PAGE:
Your house is more than a ceiling perched on some walls affixed to a base. It (hopefully) has electricity coursing through it, the internet broadcasting live, food in the pantry, water in the pipes and people mooching about inside with phones in their pockets.
While I’m sure it’s a friendly house, the goods and services supporting it can suck up all your real-life dollars, vampire-style. Hidden obligations can blindside you. You might forget to eat properly. Unless you’re smart (and you are).
Nifty thrifty: Keeping good companies
You get to choose who you purchase internet, power, food, etc from, based on their service and affordability. To an extent, the power is in your court. The ball is yours. To help decide, ask friends and families who they use, and whether they’re any good. And become an intrepid deal hunter online:
- Powerswitch: Compare gas and electricity options to keep the lights light and the hot water hot.
- WhistleOut: Who you gonna call for a phone or plan?
- Telme: Available soon – will likely be a good comparison tool for choosing an internet provider.
- Consumer supermarket price survey: In the market for a good market? How super is your super?
Get by with a little help from your friends
A flat is a bit like a freshly formed band (or a solo artist, if you live alone). It’s all party hats, saveloys and fairy bread in the beginning. But then those unholy missives – bills – arrive, and you need to work out who pays for what.
Having a flat account is good for divvying up the bills. Calculate everyone's weekly share of rent, food and other costs, and then have them pay their weekly chunk into the flat account (APs can work best, as long as you make sure you have money in the source account for it to take).
Share the responsibility by having all (or at least more than one) of your names on the flat account – the same applies to your bills. You'll need a champion to keep an eye on the account and ensure the bills get paid. Choose wisely.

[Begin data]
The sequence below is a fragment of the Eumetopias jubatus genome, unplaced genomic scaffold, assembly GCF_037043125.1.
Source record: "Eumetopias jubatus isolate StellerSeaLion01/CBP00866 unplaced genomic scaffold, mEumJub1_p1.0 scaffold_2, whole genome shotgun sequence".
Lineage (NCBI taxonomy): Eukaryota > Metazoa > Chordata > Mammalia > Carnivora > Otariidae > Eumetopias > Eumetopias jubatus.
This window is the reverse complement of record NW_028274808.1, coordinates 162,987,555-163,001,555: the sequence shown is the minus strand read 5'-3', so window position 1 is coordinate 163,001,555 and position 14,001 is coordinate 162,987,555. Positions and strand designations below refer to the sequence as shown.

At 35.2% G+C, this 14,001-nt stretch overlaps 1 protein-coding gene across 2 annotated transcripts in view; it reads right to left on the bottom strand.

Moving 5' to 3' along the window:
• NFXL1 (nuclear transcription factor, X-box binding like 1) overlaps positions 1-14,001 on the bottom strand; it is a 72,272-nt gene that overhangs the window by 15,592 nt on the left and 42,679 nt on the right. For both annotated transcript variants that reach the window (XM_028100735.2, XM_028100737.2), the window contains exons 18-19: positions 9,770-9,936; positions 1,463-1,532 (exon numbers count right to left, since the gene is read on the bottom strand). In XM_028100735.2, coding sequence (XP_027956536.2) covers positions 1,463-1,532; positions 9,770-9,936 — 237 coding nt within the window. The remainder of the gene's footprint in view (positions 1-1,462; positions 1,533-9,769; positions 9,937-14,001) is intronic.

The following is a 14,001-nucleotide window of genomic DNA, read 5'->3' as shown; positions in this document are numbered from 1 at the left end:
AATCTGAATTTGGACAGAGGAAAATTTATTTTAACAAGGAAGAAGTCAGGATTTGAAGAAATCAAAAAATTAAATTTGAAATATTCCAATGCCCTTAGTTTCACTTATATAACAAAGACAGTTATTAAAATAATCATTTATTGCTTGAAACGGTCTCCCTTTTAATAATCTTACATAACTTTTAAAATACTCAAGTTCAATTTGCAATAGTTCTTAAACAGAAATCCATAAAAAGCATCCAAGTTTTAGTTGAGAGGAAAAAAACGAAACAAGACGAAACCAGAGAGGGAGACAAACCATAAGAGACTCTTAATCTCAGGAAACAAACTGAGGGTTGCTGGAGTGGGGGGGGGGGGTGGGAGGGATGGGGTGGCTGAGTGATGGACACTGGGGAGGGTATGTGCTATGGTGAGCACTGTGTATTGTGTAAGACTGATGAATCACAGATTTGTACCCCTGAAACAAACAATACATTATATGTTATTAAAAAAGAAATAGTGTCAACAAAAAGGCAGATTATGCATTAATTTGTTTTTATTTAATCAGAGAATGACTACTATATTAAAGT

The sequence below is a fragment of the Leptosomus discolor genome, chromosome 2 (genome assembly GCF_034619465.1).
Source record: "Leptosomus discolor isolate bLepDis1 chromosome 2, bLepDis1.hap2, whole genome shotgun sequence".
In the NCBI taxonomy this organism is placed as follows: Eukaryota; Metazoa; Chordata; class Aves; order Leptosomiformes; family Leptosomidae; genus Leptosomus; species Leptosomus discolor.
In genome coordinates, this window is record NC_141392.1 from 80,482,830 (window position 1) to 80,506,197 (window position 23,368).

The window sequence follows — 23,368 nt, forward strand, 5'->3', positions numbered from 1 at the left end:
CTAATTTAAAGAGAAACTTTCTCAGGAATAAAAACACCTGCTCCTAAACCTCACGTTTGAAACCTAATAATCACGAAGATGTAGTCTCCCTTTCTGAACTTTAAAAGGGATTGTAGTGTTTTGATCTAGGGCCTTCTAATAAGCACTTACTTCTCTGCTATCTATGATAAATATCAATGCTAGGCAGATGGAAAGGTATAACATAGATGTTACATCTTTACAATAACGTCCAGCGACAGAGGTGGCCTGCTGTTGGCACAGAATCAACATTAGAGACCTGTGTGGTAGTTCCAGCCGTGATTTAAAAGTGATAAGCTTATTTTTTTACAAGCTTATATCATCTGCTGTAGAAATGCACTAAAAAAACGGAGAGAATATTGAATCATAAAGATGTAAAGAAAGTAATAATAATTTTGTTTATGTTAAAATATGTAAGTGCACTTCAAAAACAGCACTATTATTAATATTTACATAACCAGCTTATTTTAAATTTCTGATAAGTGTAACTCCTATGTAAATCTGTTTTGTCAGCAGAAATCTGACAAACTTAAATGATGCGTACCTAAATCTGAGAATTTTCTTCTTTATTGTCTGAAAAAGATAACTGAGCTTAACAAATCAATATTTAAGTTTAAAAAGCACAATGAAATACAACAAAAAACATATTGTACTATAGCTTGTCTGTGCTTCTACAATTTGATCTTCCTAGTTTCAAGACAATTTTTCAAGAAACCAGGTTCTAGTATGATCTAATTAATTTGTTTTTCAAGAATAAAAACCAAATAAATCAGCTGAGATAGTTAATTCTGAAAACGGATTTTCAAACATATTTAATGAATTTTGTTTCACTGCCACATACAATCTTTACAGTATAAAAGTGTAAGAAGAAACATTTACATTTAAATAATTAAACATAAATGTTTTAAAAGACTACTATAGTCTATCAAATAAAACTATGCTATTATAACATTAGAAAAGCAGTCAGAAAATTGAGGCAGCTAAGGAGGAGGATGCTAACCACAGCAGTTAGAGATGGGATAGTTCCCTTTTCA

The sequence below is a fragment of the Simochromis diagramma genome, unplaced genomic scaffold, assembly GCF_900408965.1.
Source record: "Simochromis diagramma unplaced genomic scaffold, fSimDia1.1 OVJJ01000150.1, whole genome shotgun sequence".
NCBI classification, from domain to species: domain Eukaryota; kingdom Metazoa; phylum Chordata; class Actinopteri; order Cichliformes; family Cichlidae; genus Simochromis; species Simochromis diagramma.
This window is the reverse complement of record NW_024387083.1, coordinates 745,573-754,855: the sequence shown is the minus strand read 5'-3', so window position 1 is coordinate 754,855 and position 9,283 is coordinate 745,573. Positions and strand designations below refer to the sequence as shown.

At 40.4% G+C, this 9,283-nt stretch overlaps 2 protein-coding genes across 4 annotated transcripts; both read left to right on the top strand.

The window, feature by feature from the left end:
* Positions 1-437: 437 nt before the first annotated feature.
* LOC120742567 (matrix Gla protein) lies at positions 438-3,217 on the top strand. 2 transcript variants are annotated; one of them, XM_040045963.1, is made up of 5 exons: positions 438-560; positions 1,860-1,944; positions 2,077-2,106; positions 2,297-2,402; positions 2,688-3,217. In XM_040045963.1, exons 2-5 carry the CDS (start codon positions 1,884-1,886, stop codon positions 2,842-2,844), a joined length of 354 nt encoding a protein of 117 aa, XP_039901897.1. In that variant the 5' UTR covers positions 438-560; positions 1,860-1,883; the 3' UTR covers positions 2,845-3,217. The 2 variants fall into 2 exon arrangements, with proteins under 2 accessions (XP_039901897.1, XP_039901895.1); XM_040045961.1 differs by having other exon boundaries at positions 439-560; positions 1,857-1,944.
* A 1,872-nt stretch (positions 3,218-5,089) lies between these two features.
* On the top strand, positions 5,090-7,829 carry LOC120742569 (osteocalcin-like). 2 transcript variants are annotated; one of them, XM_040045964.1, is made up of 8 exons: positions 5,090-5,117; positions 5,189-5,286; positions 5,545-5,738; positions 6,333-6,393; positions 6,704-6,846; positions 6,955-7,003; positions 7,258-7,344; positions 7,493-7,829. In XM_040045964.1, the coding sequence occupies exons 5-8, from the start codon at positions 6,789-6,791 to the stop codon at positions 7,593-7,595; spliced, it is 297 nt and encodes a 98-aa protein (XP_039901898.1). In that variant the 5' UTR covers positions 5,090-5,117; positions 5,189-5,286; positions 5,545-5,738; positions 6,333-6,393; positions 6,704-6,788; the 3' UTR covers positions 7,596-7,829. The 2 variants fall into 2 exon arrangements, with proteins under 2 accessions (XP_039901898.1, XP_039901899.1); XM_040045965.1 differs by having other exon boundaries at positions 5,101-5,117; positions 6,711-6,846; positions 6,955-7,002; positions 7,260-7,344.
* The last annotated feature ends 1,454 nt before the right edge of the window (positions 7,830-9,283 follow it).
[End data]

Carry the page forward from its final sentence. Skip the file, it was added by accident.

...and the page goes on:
Cover yourself (and not just with a blanket)
Remedy your shortfall with a job
Do your weekly costs exceed your income? If you once saved the life of one of Brangelina's 23 children and declined their offer to shower you with riches, it's time to suppress that hero integrity and get them to bankroll your flat. Otherwise, you might need a job. To gain access to employment, you could:
- start online, eg student job search and Trade Me jobs
- check noticeboards and newspapers
- tap into your network – friends, family, or former employees/colleagues who might let you know of opportunities or put in the good word for you
- approach employers directly and create yourself some opportunities.
Looking after yourself
If your head regularly feels like it’s stuffed with styrofoam, you might not be looking after yourself. Are you living in a healthy flat? Have you assembled a repertoire of simple, cheap recipes? If the cost of the food shop is holding you back, save money by going to a local weekend market (especially for fruit and veg) or grocery shopping online.
Nutritionally deprived zombies are notoriously unproductive. Sometimes you have to save your pennies and branch out into broccoli. Bite into a banana. Sample some celery. Grapple with an apple. If I stop half rhyming and alliterating, will you buy some fruit and veg? Good. Deal.
Stay tuned for the next instalment on sizing up a bank and sifting the good advice from the bad.Please note
This is intended as general information only. It does not take into account your financial situation and goals and is not personal advice. For advice about your particular circumstances please see a financial adviser, or make an appointment with a Kiwibank Wealth Adviser.